The Impact of These Bail Systems Used in State and Local Courts
The Prison Policy Initiative conducted a study that portrays the impact that these bail systems are having on our society. Marie Solis, The US Justice Department Says It’s Unconstitutional to Jail People who Can’t Afford Bail, News Mic (Aug. 22, 2016), https://mic.com/articles/152227/the-us-justice-department-says-it-s-unconstitutional-to-jail-people-who-can-t-afford-bail#.1VhGjpKOc. A May 2016 report found that 70% of the 646,000 people held in 3,000 local jails across the country are awaiting trial and have not yet been convicted of a crime. Id. These statistics reflect the effect of the money bail system, which is disproportionately affecting the poor. Id.
The Justice Department’s stance that holding arrestees in jail because they cannot afford to make bail is unconstitutional is the first time the government has taken a position about bail systems used in state and local courts in a federal appeals court. See e.g., Williams, supra; Associated Press, supra. The Justice Department stated that, “Bail practices that incarcerate indigent individuals before trial solely because of their inability to pay for their release violate the Fourteenth Amendment.” Williams, supra. The Department also stated that courts must consider a person’s indigence and attempt to find other ways to ensure the arrestees are appearing in court. Id. The Department went on to argue that defendants jailed because they cannot afford bail often pose little risk of skipping court appearances and typically are not considered a threat to their communities. Associated Press, supra.
The city of Calhoun appealed the decision ordering the city to release those arrested on misdemeanor offenses and to make other changes in its post-arrest procedures. Williams, supra. The city argues that the pre-set amounts of the city’s bail are tied to the seriousness of each offense, which is allowed under Georgia law. Id. The city also argues that removing the cash bail system reduces the incentive for arrestees to appear in court. Id.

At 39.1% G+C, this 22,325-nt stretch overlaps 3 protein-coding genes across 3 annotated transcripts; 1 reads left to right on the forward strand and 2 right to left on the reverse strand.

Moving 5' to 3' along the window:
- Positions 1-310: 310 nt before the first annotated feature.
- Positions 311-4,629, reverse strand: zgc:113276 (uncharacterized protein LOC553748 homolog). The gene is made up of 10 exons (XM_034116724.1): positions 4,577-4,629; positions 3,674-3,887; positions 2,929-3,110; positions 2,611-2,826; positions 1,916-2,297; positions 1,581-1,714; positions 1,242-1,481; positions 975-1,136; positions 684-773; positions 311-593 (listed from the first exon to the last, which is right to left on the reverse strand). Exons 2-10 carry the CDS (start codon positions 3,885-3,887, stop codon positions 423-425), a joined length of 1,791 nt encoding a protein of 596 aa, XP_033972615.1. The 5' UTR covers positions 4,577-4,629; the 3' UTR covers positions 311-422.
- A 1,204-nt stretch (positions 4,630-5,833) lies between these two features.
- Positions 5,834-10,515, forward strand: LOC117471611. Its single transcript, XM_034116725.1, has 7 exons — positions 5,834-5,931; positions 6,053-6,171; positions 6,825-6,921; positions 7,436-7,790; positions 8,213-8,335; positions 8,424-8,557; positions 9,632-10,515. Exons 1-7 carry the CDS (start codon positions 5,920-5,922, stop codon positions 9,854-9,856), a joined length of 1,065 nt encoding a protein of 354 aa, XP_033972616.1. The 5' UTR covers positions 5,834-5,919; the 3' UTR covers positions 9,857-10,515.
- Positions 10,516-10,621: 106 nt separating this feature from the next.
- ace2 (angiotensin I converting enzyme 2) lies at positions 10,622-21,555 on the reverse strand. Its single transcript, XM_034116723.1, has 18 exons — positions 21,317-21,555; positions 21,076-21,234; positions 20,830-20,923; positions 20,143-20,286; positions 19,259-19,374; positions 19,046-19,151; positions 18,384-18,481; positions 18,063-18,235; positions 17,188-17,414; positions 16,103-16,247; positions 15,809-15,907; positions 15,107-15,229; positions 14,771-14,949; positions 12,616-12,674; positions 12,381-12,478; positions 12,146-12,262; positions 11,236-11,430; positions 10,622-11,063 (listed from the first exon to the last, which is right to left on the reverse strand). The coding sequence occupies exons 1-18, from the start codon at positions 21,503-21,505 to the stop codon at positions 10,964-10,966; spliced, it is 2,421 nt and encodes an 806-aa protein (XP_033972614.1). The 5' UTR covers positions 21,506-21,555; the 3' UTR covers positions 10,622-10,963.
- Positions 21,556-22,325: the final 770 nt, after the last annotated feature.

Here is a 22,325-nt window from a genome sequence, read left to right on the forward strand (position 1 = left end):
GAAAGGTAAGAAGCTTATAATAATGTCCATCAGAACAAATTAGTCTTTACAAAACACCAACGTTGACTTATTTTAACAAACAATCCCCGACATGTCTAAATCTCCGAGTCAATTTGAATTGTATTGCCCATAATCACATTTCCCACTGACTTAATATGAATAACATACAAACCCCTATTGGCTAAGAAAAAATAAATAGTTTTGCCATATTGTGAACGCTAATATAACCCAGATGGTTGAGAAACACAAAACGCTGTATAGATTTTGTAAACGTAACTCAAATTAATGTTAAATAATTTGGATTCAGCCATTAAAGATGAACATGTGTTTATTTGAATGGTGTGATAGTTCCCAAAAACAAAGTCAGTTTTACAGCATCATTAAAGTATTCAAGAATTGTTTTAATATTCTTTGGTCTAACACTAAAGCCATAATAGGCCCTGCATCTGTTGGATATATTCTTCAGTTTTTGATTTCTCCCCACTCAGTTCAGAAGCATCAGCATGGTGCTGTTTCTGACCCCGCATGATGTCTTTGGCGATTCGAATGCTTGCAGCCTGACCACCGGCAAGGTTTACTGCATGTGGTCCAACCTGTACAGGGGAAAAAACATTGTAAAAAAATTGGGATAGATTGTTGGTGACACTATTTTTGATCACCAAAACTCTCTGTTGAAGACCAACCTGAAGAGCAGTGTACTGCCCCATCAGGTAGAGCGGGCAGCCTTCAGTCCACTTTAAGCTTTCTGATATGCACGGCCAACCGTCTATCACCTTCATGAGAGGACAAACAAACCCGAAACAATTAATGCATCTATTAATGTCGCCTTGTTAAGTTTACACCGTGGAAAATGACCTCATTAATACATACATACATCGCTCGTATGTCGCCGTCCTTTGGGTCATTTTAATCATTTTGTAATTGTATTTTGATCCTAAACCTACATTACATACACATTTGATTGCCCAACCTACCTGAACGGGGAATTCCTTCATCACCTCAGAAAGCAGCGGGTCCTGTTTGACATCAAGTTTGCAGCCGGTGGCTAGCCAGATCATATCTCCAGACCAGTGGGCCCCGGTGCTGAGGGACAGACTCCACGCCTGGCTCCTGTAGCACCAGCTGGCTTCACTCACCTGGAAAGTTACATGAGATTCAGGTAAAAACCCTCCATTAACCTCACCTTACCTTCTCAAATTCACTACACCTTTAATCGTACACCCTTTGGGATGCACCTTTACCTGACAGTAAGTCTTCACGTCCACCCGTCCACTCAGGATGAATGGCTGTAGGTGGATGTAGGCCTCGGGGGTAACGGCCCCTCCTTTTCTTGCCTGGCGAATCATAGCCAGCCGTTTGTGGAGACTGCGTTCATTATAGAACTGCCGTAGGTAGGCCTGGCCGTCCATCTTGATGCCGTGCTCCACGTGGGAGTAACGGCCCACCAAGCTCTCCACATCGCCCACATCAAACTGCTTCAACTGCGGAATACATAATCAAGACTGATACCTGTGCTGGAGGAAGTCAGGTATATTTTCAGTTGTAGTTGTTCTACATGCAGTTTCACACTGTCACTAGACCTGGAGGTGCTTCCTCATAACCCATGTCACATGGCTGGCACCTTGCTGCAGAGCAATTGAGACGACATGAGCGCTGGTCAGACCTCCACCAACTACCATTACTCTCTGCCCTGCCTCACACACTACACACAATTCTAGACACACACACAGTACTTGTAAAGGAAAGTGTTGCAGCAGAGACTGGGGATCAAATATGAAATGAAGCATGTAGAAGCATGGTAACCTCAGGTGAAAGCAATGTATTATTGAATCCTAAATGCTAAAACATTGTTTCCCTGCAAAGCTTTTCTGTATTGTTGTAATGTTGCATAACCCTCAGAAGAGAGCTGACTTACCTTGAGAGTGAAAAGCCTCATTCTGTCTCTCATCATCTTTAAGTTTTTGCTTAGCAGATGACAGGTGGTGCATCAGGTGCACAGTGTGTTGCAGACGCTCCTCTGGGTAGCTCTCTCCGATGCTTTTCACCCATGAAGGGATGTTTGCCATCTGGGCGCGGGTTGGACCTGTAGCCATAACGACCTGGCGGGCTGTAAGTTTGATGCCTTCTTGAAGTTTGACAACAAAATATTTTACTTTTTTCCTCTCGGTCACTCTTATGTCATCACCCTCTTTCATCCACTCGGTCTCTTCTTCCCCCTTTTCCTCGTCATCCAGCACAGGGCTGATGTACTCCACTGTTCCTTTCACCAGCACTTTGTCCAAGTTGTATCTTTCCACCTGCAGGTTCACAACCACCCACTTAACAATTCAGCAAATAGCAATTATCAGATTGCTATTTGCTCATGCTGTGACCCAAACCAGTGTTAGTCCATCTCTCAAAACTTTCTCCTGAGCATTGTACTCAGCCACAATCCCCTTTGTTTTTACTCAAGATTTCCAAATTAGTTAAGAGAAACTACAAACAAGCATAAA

The Justice Department has filed its brief with the United States Court of Appeals for the Eleventh Circuit to determine whether these cash bail policies are in violation of the Fourteenth Amendment’s Equal Protection Clause. The decision of this case could potentially lead to local and state governments across the country being forced to change their cash bail policies. If this occurs, will there be an increase of arrestees failing to appear in court as the city of Calhoun argues, or is it true that these misdemeanor offenders pose little threat of skipping court appearances?
*Marleigh Davis is a second-year law student at the University of Baltimore School of Law, where she is a staff editor for Law Review and also a Law Scholar for Professor Closius’s Constitutional Law I class. She is currently an extern for the Honorable Judge Fletcher-Hill at the Baltimore City Circuit Court. In the summer of 2016, Marleigh interned with the Women’s Law Center (POARP).